Mr. Arbuthnot: A negotiated settlement has been reached in respect of my Department's claim for structural damage to Tornado F3 aircraft while being modified by Airwork Ltd. during 1992-93. I am pleased to report that, of the 16 aircraft involved, 11 have been repaired and delivered back to the RAF and the remainder will be delivered progressively over the next few weeks, with the last due for delivery in May this year. One aircraft was lost in the crash off Blackpool in September 1996, the cause of which was not related to the modification programme on which Airwork had been engaged. The F3 aircraft were repaired by replacing the damaged centre fuselages with those from surplus F2 aircraft which had been earmarked for disposal. This was to ensure that the aircraft were returned to operational service as soon as possible. [...] The overall cost of this work has been around £20 million...." (= £40M at today's prices)

Hansard is the UK official record of Parliamentary business. Airwork Ltd employed inadequately skilled labour to do structural modifications to some RAF fighter aircraft, with disastrous results (cold chisels used to remove rivet heads, and other howlers). They also damaged 11 x C130.

Bottom line, if you are going to do work on aircraft of any description you need to use appropriately skilled engineers. Nothing new here!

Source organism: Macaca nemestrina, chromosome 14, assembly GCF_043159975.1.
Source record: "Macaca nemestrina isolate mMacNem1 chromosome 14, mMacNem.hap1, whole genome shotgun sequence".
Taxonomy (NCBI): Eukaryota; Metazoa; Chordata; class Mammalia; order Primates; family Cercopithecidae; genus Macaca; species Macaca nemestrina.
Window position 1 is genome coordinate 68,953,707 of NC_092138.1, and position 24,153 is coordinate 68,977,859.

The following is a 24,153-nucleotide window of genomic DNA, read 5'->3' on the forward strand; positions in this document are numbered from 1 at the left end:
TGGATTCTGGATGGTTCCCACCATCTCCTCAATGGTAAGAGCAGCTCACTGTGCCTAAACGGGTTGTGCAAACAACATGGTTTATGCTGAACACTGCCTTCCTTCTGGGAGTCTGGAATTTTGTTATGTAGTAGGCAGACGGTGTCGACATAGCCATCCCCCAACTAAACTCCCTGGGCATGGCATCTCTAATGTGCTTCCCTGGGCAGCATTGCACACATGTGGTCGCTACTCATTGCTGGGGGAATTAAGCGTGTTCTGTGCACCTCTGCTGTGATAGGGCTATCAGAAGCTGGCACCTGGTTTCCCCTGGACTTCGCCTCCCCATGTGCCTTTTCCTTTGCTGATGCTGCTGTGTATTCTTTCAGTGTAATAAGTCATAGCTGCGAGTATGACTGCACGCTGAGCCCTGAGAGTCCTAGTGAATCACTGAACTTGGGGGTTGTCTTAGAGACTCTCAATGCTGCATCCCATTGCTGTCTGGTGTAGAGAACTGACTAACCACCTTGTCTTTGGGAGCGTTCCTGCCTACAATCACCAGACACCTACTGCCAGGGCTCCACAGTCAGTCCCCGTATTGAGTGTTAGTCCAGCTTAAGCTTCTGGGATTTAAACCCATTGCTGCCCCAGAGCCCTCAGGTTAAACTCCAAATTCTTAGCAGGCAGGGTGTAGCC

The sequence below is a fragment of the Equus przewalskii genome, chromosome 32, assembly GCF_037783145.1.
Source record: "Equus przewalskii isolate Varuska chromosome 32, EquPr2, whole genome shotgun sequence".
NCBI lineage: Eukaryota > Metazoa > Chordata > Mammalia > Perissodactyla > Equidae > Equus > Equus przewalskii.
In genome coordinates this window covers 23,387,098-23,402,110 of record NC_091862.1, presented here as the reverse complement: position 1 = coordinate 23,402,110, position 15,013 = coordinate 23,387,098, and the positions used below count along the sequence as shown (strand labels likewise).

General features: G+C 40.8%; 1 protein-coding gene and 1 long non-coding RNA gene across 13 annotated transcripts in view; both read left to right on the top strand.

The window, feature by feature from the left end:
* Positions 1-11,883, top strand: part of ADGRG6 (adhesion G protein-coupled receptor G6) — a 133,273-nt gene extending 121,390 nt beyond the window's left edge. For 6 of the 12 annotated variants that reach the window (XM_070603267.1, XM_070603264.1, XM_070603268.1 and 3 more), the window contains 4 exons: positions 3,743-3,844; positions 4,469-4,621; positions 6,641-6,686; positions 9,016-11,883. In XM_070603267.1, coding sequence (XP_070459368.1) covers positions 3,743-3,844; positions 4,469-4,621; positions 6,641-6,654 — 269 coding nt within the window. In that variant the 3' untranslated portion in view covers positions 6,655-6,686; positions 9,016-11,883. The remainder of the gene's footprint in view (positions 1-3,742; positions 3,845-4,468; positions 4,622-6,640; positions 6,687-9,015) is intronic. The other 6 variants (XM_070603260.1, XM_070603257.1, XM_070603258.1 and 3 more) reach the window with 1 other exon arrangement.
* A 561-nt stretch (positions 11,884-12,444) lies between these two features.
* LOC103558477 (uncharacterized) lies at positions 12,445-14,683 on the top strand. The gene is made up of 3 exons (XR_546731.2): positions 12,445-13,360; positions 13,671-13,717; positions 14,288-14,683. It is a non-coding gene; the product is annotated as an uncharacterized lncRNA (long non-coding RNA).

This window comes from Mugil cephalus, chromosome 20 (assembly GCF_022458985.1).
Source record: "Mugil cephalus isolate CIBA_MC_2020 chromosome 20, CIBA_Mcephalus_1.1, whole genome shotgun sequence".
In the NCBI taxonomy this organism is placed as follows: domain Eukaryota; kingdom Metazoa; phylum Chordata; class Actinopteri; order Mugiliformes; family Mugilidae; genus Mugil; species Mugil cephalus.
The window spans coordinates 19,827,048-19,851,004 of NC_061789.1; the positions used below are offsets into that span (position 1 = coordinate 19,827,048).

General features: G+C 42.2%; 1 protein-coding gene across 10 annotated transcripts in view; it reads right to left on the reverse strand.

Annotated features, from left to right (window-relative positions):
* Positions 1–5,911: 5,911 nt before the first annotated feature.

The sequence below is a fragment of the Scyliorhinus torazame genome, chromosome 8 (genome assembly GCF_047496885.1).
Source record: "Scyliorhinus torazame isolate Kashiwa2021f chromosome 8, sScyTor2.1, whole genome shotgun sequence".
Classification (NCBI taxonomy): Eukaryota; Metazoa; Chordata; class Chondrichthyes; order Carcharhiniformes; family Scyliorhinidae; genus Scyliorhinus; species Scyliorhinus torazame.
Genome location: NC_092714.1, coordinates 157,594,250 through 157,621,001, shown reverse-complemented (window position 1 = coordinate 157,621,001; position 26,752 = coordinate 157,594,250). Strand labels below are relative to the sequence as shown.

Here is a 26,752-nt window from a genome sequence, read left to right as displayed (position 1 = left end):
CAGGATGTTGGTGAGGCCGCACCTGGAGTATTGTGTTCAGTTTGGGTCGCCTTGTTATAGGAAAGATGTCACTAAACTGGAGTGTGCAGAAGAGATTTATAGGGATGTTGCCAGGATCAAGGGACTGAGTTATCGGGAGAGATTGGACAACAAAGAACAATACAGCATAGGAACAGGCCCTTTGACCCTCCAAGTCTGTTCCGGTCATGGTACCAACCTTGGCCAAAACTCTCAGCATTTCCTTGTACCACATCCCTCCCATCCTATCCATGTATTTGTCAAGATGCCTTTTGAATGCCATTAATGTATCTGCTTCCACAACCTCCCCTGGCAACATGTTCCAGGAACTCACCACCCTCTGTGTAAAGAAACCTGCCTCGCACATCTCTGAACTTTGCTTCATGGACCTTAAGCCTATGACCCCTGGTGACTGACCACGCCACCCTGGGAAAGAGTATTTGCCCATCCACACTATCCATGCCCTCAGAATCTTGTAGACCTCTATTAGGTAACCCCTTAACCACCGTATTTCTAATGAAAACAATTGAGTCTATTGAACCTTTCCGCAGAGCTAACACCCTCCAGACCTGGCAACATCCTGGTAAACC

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Old 21st Aug 2019, 16:30
  #1975 (permalink)  
 
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Originally Posted by Fortissimo View Post
Bottom line, if you are going to do work on aircraft of any description you need to use appropriately skilled engineers. Nothing new here!
Yes, agreed, but will they? I mean, it's not as if we're just going to trust Boeing to do the right thing, are we? And we don't have a huge amount of confidence in the FAA's ability to check the work, do we?
That's the thing about trust. Once you've lost it.....

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Old 21st Aug 2019, 17:11
  #1976 (permalink)  
 
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Originally Posted by Paul Lupp View Post

With limited resources, what will take priority? Getting the new, as-yet undelivered (and un-invoiced?) planes to their new owners, or doing the "retro-fit" work on existing planes to get them back in the air for their existing owners?

There must surely be commercial pressures at play here
This is a no brainer. The grounded existing fleet should be prioritised by Boeing. This is simply good public relations and respect for your customers.

Even Boeing should see this.
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Old 21st Aug 2019, 18:09
  #1977 (permalink)  
 
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Originally Posted by Speed of Sound View Post


This is a no brainer. The grounded existing fleet should be prioritised by Boeing. This is simply good public relations and respect for your customers.

Even Boeing should see this.